It is easier to cope with the loss of your father when most issues between the two of you have been resolved. I feel lucky that I was able to resolve these issues while my dad was still alive. Through the deep Inner Work that I have done, I have healed my relationship with my Dad. I appreciate the difficulty he had as a child growing up in a war zone, seeing people lined up and shot on the street, and going without food. I also understand the challenging relationship he had with his own father. In the progress that he made in how he treated us versus how he was treated, I see the healing of the generational trauma.

When Your Parent Has Already Passed

Even when someone passes away it is not too late to resolve things from the past. On a recent family trip to Mexico after my Dad had died, I found that I suddenly received the grace of clarity and understanding about a situation that had bothered me about my father and his relationship to other family members. I had not been thinking about this at all. It was a sudden insight that happened as I was consciously being mindful and enjoying being in the moment on the trip.

A certain family dynamic that had occurred helped me realize that I was much more like my dad than I had thought! I suddenly saw things from his perspective and understood what he had gone through. I also realized that he was much more involved with care for the family than I had thought at one point. I realized this because I saw myself as being the same way. I am not constantly hands-on as a mother, but I am always ready to jump in when needed and I make sure everyone is being taken care of and having their needs met. I had come to see how my father oversaw the well-being of the family in his way, and that he had often been making sure things were running smoothly, behind the scenes, even though he wasn’t necessarily doing every hands-on task.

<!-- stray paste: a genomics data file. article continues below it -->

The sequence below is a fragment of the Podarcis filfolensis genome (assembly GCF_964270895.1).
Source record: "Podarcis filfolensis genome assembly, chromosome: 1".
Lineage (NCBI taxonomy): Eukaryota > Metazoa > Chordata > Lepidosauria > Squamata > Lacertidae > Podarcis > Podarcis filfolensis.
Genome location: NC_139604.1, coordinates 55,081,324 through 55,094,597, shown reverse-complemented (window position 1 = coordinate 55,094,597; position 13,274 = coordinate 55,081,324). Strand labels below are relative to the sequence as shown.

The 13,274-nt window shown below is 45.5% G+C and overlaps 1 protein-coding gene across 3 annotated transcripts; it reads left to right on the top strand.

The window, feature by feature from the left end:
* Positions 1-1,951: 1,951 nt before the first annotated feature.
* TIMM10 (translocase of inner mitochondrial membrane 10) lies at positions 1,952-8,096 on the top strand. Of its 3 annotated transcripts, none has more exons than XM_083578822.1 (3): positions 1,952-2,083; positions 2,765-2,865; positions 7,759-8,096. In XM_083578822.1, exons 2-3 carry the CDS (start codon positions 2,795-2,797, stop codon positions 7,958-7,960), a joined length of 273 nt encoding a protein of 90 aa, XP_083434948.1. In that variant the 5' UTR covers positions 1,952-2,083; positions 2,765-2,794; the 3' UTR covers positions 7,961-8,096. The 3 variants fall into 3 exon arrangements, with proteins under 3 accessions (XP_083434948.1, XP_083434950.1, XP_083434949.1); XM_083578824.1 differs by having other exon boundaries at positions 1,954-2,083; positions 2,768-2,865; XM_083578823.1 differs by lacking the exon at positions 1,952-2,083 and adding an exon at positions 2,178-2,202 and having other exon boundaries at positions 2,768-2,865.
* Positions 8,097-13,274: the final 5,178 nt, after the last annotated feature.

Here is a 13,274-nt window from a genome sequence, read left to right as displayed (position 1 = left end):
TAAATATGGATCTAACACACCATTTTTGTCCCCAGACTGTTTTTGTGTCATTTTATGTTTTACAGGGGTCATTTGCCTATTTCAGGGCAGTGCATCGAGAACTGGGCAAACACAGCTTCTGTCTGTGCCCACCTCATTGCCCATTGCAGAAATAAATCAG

I also realized the mistakes that my dad had made and I saw the potential for making them myself. In that moment of insight, I understood exactly where he had been coming from, but I also realized how I didn’t want to repeat the same mistakes.

I had a more recent insight as well. When I was thirteen I was extremely angry at my father and I went nearly a year with hardly talking to him at all. I felt very hurt and misunderstood by him. The recent realization that came to me was that he felt misunderstood as well! I had this feeling and vision of how my Dad kept trying to talk to me as he drove me to my ski team practice twice a week. It was a painful silent ride. I never told him what I was upset about. To me it seemed so obvious at the time that I assumed he knew. I realize now that he probably didn’t and that he felt like he was being mistreated as well. We were two hurt sad little kids on those long drives.

Since these insights I have had an even greater sense of peace about my father. I have been able to see him in a new light. A light of deeper compassion and understanding for the little boy that was stuck and only wanted to be loved, appreciated and acknowledged.

If you have experienced a loss or are suffering from grief, or want to resolve issues with your own parents, or children please don’t hesitate to reach out to me @ 303-242-7824 or drevam@icloud.com. I’m here to help:)